A couple of weeks ago, it was my birthday. It all rather got lost in the noise of a family crisis, but when I finally got home it was both to an oasis of tranquility, and a pile of presents from my dearly beloved, which included two rather wonderful books, which she had cunningly noticed me drooling over in a bookshop in Milan a while ago.
Nick Brandt‘s work doesn’t really need much introduction. There are plenty of reviews all over the web-O-sphere, many gushing over the fabulous print and image quality. Well, that’s all true enough, but what really sets this book apart from me is the sense of absolute furious, controlled rage which drives it. The anger at the catastrophic decimation of Africa’s megafauna, driven mainly by the inability of wealthy, elderly chinese men to get an erection. The fury at the barbarity and wretched inhumanity of the poachers, but always balanced by a clear understand of the socio-economic factors at play.
However, Nick Brandt has done something about. He’s been instrumental in setting up the Big Life Foundation, channeling funds to help set up an effective anti-poaching wildlife protection zone. My impression is the unlike so many such initiatives, this one does not go around preaching outside values, but rather enables local organisations and individuals to reclaim their natural heritage. I’m certainly going to be a regular contributor.
Let none of this detract from the photography though. It is impressive, eloquent and extremely moving. And yeah, awesome image quality.
Well, having got that off my chest, it’s time to cool down, and what better introduction to the second of these two books, “Behind The Mountains” by Ragnar “Rax” Axelsson. Rax’s reputation as a documenter of nordic life is very well established, and this collection, illustrating and storytelling the summer’s end round up of sheep allowed to roam in the unreal, alien landscapes of the Icelandic highlands is up with his best work.
The photographic style is a little different from “Faces of the North” or “Last Days of the Arctic”, with a lot of motion blur and unusual angles. This is very effective though in communication the rush and confusion both of the round up and the often raw weather. The bool also starts off with some quite surprisingly uncharacteristic colour landscapes, setting the scene. These are very dark and moody, not much like the general approach to the rhyolite vistas of the Landmannaafréttur region. It would be interesting to see more of these.
The photos are woven in with tales from and about the stockmen working these regions. They’re evocative, often funny, and at same time elegiac. While nowhere near the catastrophe exposed by Nick Brandt, Rax is also documenting a way of life which has lasted maybe 1000 years, but is clearly close to an end. In Iceland people are rapidly retreating to the towns and cities, leaving the rugged countryside to tourists, adventurers and photo workshops. I wonder how sustainable that’s going to turn out to be, even in the medium term?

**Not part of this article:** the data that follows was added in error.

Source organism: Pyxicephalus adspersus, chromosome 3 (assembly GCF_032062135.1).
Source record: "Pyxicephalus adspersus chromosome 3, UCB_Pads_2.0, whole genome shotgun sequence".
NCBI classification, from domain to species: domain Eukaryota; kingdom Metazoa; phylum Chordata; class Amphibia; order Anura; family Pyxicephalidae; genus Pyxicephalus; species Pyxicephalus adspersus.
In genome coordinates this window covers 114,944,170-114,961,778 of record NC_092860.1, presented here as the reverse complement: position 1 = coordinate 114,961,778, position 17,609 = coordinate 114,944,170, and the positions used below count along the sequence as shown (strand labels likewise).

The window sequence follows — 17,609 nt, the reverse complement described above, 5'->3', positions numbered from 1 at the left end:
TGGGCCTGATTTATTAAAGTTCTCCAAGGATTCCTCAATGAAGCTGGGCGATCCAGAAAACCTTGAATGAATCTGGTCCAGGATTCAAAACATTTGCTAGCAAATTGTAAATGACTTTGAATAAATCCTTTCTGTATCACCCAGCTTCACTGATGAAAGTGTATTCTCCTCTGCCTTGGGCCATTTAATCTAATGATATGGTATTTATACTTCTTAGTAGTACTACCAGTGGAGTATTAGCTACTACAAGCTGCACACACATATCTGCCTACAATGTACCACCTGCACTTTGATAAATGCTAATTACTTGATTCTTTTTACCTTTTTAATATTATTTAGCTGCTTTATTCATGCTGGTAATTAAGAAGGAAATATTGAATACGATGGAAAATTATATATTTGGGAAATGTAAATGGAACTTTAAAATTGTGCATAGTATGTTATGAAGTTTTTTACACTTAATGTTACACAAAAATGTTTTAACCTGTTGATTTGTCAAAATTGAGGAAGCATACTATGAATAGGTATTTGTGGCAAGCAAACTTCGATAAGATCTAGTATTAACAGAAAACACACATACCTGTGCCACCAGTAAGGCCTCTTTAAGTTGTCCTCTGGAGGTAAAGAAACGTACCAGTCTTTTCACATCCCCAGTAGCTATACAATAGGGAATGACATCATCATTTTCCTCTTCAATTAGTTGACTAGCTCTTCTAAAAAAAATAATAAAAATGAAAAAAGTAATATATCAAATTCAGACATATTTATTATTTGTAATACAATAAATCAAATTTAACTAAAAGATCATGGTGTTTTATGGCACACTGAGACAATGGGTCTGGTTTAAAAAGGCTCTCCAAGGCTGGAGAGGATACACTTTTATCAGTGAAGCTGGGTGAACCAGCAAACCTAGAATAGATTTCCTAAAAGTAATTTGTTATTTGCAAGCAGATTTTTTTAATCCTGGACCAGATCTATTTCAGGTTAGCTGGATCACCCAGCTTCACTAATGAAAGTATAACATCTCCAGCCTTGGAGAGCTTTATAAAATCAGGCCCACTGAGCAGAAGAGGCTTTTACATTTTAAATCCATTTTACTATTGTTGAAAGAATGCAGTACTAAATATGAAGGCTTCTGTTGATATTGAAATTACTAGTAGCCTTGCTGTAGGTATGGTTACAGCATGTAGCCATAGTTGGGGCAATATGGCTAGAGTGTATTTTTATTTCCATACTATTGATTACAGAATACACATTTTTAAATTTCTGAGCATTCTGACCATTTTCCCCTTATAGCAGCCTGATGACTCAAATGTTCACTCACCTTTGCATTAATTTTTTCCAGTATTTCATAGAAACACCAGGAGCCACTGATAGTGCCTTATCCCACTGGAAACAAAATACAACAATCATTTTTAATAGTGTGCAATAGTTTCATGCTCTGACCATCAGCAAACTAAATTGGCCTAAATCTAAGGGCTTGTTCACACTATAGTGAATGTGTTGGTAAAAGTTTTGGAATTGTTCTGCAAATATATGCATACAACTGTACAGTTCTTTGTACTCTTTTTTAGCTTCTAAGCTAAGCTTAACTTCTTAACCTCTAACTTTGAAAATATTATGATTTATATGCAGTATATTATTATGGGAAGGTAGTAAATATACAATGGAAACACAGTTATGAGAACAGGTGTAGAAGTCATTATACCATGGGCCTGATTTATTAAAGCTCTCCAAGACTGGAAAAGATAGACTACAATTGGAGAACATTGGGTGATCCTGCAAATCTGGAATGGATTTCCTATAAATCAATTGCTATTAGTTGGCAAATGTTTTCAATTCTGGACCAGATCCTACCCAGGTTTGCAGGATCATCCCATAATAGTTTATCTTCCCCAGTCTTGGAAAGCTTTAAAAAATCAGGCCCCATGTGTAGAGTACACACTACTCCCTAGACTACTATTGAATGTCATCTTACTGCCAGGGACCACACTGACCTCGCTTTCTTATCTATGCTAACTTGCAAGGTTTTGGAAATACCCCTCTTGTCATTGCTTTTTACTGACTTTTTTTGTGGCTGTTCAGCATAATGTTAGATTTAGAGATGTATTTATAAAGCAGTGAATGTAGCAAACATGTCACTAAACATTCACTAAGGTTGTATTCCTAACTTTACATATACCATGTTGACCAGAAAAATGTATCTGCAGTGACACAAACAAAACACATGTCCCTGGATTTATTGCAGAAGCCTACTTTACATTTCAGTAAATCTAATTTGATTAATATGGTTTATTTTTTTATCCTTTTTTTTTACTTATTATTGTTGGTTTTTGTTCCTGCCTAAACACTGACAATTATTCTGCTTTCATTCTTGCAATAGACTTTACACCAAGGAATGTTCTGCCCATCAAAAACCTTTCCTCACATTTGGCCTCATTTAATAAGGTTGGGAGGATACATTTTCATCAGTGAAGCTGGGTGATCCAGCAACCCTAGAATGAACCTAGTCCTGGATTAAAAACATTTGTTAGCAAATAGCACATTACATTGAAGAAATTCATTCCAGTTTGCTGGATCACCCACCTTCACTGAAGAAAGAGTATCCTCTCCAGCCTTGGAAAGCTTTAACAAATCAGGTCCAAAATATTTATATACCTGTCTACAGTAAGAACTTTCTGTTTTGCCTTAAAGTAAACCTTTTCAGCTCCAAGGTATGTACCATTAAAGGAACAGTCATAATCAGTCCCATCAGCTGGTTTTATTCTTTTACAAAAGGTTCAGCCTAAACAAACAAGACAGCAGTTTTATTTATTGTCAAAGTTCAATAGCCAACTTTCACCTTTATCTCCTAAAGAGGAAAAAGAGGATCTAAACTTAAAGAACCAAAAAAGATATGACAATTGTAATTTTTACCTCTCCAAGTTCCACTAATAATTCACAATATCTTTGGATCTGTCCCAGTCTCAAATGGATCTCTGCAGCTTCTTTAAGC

Both books are available at The Book Repository, by the way, and they take considerably more care with them than Amazon in my experience.
Iceland … it’s hard to avoid it these days. According to various sources, such as Alda Sigmundsdóttir’s “The Iceland Weather Report”, over 27 Billion people are expected to visit Iceland next year, which is quite a lot. Of course 25.6 Billion of those will be Fine Art Landscape Photographers (or birders, which is much the same thing), and they will all publish AWESOME GREAT CAPTUREs of bits of ice trying to mind their own business melting away on a black sand beach, of Skogafoss and Gullfoss waterfalls, of a place puffins used to live, and some steam. And most of these will get published as publicity material for forthcoming, unique, book-now-before-it-sells-out, photo workshops (which will principally visit the aforementioned and now very stressed bits of ice).
Overexposure, anyone ? Iceland, and photography of Iceland especially, has become a commodity. Of course you don’t have to go to Iceland to photograph it. You could also go to Reykjavik to drink a lot. Iceland has options, you know.
I guess I’m lucky that I got in before the rush, although really it was the beginning of the rush. Not so long ago, even the “Golden Circle” was a bit of an adventure. Now (I imagine) it is a continuous loop of huge tourist coaches.
For me Iceland was never really about the honeypot locations. It was always much more to do with the unique atmosphere that permeates the whole island, the idea that pretty much everybody knows everybody else, the weirdness and yet familiarity of gas stations 200km from anywhere, the friendly and yet aloof, alien people. And all this wrapped up in a batshit-crazy landscape.
And yet when I looked at the photos I had published here in my galleries, there was a strong element of “look, I’ve been there too!” shots, of trying to play to the gallery rather than show photographs that I have a stronger connection to. And so, setting aside Venice for an evening or two, I had a retrospective trawl through the 6000-odd photos I’ve accumulated over the past 10 years, and I came up with a new selection.
The “Iceland Landscapes” and “Iceland - the human landscape” galleries are now offline, and a new one has taken their place. In a boldly imaginative move, I’ve titled it “Iceland”. Hope you like it.
And maybe when those 27 Billion people have got bored and moved on to somewhere else, like Belgium, for instance, and when Icelanders just get a little over themselves been so awesomely cool, maybe I’ll return.
Anyway, where was I? Ah yes, Venice.